CPUC water rate increase hearing set for Monday night
Claremont residents and Golden State Water ratepayers are invited to speak on Monday, December 8 at the upcoming California Public Utilities Commission (CPUC) public hearings regarding the water company’s current rate increase application.
Testimony on the proposed rate increase will be heard during two public hearings in Claremont. The hearings will be held at 1 p.m. and 6 p.m. at Taylor Hall, located on the corner of Indian Hill Boulevard and Scripps Drive.
Each hearing could last anywhere between one to three hours, and the time allotted to each speaker will be determined by how many people are in attendance at each hearing.
Administrative Law Judges Douglas M. Long and Rafael L. Lirag were assigned to the Golden State Water rate case in August. Either, or both, will appear at Monday’s hearings, according to CPUC Information Officer Andrew Kotch. The Administrative Law Judge takes in the comments from the parties participating in this proceeding, bringing them back to the CPUC to ensure the deliberation process is fair and equitable to both the company and the consumers
“No decision will be made at the hearing,” Mr. Kotch said in an interview with the COURIER. “The Administrative Law Judge will converse with the assigned commissioner throughout the rate-setting process. However, it’s the commissioner who will make the final decision on whether to approve or reject a proposed decision submitted by the Administrative Law Judge.”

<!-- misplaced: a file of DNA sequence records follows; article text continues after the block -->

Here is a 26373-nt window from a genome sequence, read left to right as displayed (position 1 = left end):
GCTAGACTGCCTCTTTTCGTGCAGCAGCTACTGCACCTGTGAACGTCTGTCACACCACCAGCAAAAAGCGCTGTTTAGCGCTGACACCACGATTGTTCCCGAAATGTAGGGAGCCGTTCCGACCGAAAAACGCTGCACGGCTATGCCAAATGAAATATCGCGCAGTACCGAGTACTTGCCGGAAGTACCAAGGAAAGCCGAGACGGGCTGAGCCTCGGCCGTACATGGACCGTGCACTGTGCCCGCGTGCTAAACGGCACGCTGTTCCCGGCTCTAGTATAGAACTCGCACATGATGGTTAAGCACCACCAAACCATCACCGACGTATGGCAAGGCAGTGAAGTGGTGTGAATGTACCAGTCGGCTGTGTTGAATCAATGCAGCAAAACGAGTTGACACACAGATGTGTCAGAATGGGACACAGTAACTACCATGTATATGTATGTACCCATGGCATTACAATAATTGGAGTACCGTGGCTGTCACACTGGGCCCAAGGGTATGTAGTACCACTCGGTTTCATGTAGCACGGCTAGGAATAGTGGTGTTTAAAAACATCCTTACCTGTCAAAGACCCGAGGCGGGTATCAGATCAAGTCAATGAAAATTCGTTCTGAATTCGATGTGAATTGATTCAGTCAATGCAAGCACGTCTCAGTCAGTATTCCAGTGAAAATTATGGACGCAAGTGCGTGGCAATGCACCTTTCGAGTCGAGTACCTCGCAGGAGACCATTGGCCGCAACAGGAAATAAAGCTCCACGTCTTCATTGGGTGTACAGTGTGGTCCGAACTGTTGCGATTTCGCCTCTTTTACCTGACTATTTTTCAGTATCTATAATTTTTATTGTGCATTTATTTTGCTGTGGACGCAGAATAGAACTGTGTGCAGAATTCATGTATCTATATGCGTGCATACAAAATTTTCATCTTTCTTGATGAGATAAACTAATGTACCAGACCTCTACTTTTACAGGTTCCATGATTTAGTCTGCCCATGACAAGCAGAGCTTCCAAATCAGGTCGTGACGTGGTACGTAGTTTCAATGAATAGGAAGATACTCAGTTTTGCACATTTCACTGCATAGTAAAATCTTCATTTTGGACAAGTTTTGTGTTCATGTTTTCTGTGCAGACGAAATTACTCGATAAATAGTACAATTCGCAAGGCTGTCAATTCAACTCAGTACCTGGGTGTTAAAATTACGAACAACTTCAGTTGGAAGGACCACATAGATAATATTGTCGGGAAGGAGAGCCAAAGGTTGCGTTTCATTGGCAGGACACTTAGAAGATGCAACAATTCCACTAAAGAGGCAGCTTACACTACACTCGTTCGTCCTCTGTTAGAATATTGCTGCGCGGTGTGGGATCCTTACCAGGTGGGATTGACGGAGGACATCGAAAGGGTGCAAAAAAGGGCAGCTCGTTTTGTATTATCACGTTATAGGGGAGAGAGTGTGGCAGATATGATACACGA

It’s a lengthy process, taking up to 18 months to reach a final decision, he said.
According to the CPUC website, Golden State Water Company began the rate-setting process in July 2014 when they applied for an order to authorize the water company to decrease rates for water service by $1,615,400 or -0.50 percent in 2016, to increase rates by $10,280,800 or 3.21 percent in 2017; and increase rates again by $10,303,200 or 3.12 percent in 2018.
Additionally, Golden State Water is proposing a fourth rate tier and reducing the usage allowance in the first three tiers.
In December 2011, Judge Richard Smith from the CPUC heard five hours of testimony from more than 100 disgruntled Claremont customers of Golden State’s Region 3.
“When your water bill is more than your car payment, there’s something terribly wrong,” said Claremont resident Gil Dickason at the time. “It’s beyond a felony. This is a felony rate.”
For more information on the rate-setting process, visit the CPUC website at www.cpuc.ca.gov.